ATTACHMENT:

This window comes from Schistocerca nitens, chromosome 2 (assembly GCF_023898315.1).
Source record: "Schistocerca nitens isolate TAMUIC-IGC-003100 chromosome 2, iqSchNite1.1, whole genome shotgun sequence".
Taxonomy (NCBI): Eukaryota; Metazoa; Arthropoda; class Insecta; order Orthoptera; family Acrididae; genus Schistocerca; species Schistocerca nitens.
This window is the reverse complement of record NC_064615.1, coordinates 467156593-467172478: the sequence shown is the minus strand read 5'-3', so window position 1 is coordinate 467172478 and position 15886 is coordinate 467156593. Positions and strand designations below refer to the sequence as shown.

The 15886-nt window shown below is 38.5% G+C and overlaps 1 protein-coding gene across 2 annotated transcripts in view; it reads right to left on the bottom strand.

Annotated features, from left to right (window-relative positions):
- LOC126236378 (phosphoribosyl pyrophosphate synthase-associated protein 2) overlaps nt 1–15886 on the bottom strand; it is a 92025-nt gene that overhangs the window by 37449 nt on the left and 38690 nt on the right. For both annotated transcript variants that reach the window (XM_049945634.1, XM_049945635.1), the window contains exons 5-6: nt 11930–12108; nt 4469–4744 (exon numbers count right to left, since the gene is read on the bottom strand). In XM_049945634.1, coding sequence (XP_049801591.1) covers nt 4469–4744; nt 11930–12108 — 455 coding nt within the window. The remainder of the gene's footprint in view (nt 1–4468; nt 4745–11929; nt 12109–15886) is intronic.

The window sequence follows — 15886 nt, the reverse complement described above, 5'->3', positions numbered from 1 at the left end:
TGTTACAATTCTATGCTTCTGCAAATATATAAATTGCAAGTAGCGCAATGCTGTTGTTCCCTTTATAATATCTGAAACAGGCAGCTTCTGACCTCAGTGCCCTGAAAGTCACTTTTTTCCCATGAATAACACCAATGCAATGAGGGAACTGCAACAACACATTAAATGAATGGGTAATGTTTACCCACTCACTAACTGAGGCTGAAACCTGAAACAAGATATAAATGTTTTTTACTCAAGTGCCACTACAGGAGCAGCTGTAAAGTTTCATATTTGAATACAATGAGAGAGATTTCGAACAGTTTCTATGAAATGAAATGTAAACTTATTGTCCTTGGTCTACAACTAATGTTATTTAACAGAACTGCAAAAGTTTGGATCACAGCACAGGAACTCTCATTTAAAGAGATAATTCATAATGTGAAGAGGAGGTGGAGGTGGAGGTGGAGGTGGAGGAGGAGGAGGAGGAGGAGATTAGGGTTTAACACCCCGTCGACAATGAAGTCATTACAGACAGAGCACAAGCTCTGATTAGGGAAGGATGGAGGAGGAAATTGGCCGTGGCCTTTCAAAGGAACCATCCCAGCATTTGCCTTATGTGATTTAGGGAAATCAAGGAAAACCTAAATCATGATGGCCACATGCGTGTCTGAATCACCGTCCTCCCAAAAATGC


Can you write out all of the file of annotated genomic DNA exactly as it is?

This window comes from Schistocerca nitens, chromosome 2 (assembly GCF_023898315.1).
Source record: "Schistocerca nitens isolate TAMUIC-IGC-003100 chromosome 2, iqSchNite1.1, whole genome shotgun sequence".
Taxonomy (NCBI): Eukaryota; Metazoa; Arthropoda; class Insecta; order Orthoptera; family Acrididae; genus Schistocerca; species Schistocerca nitens.
This window is the reverse complement of record NC_064615.1, coordinates 467156593-467172478: the sequence shown is the minus strand read 5'-3', so window position 1 is coordinate 467172478 and position 15886 is coordinate 467156593. Positions and strand designations below refer to the sequence as shown.

The 15886-nt window shown below is 38.5% G+C and overlaps 1 protein-coding gene across 2 annotated transcripts in view; it reads right to left on the bottom strand.

Annotated features, from left to right (window-relative positions):
- LOC126236378 (phosphoribosyl pyrophosphate synthase-associated protein 2) overlaps nt 1–15886 on the bottom strand; it is a 92025-nt gene that overhangs the window by 37449 nt on the left and 38690 nt on the right. For both annotated transcript variants that reach the window (XM_049945634.1, XM_049945635.1), the window contains exons 5-6: nt 11930–12108; nt 4469–4744 (exon numbers count right to left, since the gene is read on the bottom strand). In XM_049945634.1, coding sequence (XP_049801591.1) covers nt 4469–4744; nt 11930–12108 — 455 coding nt within the window. The remainder of the gene's footprint in view (nt 1–4468; nt 4745–11929; nt 12109–15886) is intronic.

The window sequence follows — 15886 nt, the reverse complement described above, 5'->3', positions numbered from 1 at the left end:
TGTTACAATTCTATGCTTCTGCAAATATATAAATTGCAAGTAGCGCAATGCTGTTGTTCCCTTTATAATATCTGAAACAGGCAGCTTCTGACCTCAGTGCCCTGAAAGTCACTTTTTTCCCATGAATAACACCAATGCAATGAGGGAACTGCAACAACACATTAAATGAATGGGTAATGTTTACCCACTCACTAACTGAGGCTGAAACCTGAAACAAGATATAAATGTTTTTTACTCAAGTGCCACTACAGGAGCAGCTGTAAAGTTTCATATTTGAATACAATGAGAGAGATTTCGAACAGTTTCTATGAAATGAAATGTAAACTTATTGTCCTTGGTCTACAACTAATGTTATTTAACAGAACTGCAAAAGTTTGGATCACAGCACAGGAACTCTCATTTAAAGAGATAATTCATAATGTGAAGAGGAGGTGGAGGTGGAGGTGGAGGTGGAGGAGGAGGAGGAGGAGGAGATTAGGGTTTAACACCCCGTCGACAATGAAGTCATTACAGACAGAGCACAAGCTCTGATTAGGGAAGGATGGAGGAGGAAATTGGCCGTGGCCTTTCAAAGGAACCATCCCAGCATTTGCCTTATGTGATTTAGGGAAATCAAGGAAAACCTAAATCATGATGGCCACATGCGTGTCTGAATCACCGTCCTCCCAAAAATGC